Murder by Degrees by Victor E. Knight

Murder by Degrees by Victor E. Knight


Price: Paperback £8.95, Kindle £3.99

ISBN: 978-1-9165001-9-8

A severed pig’s head bought from an abattoir is the prelude to a series of murders.

First comes the bludgeoning of a professor of English literature … It seems at first to be an isolated crime. Then comes another – and another – and more.

The dons are in an unseemly panic.

The media can hardly conceal their delight.

Detective-Inspector Hooligan is baffled. Obviously, the killer ‘has it in’ for professors of English literature and is intelligent, resourceful, elusive. Furthermore, he displays intimate knowledge of the university world. But, until he is caught, his motive remains a mystery. Without knowing a motive, where do you start to look?

Dogged investigations and intuition are the quirky detective’s only weapons. And will the killer overlook some essential detail? Killers usually do …

A murder mystery indeed – but also a comedy. Hooligan’s quest brings him into contact with many absurd dons – vain, bumbling, unethical, idle … Murder by Degrees might have been subtitled ‘Bloodshed With a Laugh’.

Author Victor Knight was born in 1939 in Barking, which was then in Essex and is now in East London. This makes him either an Essex Boy or an Eastender and an imposter in either category. Barking Public Library provided at least as much of his early education as did Westbury Primary School.

His first serious ambition was to be a musician; and he was for a time, a Junior Exhibitioner at the Royal Academy of Music. But instead he found himself at Magdalene College, Cambridge, and obtained a degree in German and Russian. He then held various posts in university libraries – Leeds, Malta, Edinburgh where he obtained a PhD in German, and Liverpool (as Chief Librarian). He derived inside knowledge of the ways of academe at that time. He also visited Indonesia as adviser to the National Library in Jakarta. So much for Dr Jekyll. As Mr Hyde he played the trombone in amateur orchestras and accompanied and conducted amateur operatic societies. Or are Jekyll and Hyde the other way round?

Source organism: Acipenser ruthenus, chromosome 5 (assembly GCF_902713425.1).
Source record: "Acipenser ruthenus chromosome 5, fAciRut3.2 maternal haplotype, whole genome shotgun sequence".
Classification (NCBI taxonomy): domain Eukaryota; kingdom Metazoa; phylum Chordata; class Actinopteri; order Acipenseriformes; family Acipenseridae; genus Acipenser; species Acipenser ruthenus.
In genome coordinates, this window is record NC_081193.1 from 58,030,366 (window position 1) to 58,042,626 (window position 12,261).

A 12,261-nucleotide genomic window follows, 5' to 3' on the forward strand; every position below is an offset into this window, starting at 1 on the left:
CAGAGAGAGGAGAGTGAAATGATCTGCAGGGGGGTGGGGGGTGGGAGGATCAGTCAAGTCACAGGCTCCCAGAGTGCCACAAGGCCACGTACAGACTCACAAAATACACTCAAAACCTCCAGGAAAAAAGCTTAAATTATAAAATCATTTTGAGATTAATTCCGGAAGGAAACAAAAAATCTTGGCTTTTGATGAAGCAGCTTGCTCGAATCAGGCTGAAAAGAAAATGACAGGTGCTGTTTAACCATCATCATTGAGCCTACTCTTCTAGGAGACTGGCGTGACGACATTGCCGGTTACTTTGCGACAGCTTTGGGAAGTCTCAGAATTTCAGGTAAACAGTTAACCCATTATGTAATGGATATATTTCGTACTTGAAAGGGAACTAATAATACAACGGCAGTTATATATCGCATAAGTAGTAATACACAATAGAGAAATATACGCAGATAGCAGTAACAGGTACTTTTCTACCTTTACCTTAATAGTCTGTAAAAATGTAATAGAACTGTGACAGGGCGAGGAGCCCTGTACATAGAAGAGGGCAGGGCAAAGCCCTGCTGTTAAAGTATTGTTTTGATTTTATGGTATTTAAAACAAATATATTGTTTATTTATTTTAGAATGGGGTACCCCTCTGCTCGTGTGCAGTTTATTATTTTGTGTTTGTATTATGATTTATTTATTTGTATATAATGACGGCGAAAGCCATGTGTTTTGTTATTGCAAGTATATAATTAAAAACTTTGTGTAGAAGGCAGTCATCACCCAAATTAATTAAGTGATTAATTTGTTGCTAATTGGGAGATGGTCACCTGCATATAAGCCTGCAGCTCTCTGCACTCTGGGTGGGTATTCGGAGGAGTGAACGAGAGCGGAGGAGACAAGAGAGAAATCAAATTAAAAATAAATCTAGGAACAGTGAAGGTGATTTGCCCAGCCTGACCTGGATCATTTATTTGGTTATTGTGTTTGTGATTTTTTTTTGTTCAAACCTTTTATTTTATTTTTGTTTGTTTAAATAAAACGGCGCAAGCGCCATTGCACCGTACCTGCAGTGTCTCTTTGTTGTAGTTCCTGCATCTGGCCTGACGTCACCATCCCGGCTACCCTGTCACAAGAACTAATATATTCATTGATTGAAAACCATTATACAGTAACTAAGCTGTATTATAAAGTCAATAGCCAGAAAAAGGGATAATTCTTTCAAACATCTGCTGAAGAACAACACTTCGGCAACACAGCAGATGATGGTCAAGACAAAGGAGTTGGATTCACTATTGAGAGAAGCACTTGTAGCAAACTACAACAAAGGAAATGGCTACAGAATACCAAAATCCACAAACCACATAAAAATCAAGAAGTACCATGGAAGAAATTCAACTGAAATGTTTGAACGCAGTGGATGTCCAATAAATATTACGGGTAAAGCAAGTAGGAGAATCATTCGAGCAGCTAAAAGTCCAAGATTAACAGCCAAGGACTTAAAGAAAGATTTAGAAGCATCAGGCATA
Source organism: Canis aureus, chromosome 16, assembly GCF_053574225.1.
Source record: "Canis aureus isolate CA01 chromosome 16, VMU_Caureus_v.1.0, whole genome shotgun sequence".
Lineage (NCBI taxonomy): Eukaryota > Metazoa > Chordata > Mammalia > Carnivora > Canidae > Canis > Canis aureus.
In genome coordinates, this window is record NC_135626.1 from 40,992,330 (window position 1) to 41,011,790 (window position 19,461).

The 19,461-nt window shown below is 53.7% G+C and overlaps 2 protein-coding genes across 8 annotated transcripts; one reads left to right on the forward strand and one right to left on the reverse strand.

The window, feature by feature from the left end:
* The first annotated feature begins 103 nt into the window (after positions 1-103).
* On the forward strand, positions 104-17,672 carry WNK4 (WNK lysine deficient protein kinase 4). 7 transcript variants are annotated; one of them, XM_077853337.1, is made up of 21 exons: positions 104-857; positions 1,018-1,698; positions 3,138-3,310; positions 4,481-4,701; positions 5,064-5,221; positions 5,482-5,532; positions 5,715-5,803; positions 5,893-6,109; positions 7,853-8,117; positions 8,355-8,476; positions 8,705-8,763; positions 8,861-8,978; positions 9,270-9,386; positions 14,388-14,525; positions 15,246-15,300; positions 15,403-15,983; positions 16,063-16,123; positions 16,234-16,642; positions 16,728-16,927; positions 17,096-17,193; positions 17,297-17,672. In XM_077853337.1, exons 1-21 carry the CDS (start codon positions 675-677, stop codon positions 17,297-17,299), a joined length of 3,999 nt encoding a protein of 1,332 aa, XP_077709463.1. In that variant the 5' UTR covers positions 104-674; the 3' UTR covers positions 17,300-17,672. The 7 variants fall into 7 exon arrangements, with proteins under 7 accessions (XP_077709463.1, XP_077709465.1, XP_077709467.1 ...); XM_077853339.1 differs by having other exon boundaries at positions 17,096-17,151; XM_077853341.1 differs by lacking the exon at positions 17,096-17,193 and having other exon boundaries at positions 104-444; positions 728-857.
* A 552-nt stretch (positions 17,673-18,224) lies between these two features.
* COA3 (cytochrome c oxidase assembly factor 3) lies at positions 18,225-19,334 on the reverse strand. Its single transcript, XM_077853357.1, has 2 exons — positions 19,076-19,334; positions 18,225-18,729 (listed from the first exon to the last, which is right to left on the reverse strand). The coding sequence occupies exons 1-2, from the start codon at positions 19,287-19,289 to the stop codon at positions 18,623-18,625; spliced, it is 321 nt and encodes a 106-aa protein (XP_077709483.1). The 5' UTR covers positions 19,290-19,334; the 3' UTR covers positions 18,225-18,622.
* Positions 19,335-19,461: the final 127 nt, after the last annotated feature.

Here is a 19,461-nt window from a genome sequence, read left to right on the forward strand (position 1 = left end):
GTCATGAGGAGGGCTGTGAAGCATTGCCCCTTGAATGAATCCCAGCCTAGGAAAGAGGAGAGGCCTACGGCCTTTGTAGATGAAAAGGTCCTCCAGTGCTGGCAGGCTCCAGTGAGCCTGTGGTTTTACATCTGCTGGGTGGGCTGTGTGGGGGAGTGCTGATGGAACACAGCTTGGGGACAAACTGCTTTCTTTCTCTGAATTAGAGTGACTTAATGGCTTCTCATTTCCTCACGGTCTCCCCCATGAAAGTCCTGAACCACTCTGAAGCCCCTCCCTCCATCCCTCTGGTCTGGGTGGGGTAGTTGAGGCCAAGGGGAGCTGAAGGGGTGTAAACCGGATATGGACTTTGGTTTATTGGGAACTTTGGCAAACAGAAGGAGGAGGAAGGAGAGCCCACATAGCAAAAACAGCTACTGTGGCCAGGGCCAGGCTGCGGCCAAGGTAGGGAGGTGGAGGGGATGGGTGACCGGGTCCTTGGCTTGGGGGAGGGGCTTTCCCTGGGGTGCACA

Calendar Boy by John Stirling

Calendar Boy by John Stirling


Price: Paperback £9.95

ISBN- 978-1-9163097-7-7

John Stirling has spent that life in the entertainment industry as an actor, director and producer, right back to his childhood days, as a pupil at the Italia Conti Stage School, playing Noddy on stage. John appeared in numerous productions on television, stage and screen, winning awards along the way. He has been involved in many iconic productions, including Coronation Street, The Comedians and the Royal Variety Show.


A chance encounter with a donkey on its last legs lead to John becoming the champion for the Michael Elliot Trust and its Actors’ Donkey Sanctuary which he and his wife ran for over thirty years. This work was completed with the help of many of the nation’s top entertainers, including June Brown MBE, Marti Caine, Patricia Hayes and Brian Blessed. The sanctuary made a significant contribution in the area of donkey rescue and provided many opportunities for disabled children.


As a successful speaker at numerous Women’s Institutes, John has brought together many aspects of his long and successful career. In the book, John describes those experiences and the wide range of audience reactions he received.


John tells of the trials and tribulations of auditioning, the difficulties in locating the WI locations and how he dealt with a fascinating mix of characters within the WI membership. The book provides a captivating read as John and his wife Annie immerse themselves into the world of the UK Women’s Institute.


John’s latest work includes Born in a Hamper, a drama for theatre and television (touring). John Stirling is also a popular and sought-after after-dinner speaker with a number of prominent organisations.

Bad Verse, Worse Verse by Stan Zaman

Bad Verse, Worse Verse by Stan Zaman


Price: Paperback £ 8.95

ISBN: 978-1-9163097-5-3

Bad Verse – Worse Verse is a collection of hilarious off-beat poems about aspects of life, love and (especially) death.

The world created by Stan Zaman is populated by frightening leprechauns, footballing flies, absent-minded mice and a piratical pig, to name but a few.

All the characters are brought to life (in some cases all too briefly) by Jen the Pen’s carefully crafted, colourful illustrations. Questions that only the reader will be able to answer include: ‘Did Stan’s father really jump out of a window?’ ‘Is old Uncle Stanley a self-portrait?’ ‘Why doesn’t Baby like baked beans?’

The author is anxious to stress that no animals (or nuns) were hurt during the writing of these poems – although Billy Bunny, Mervyn the mole and several squashed nuns might disagree.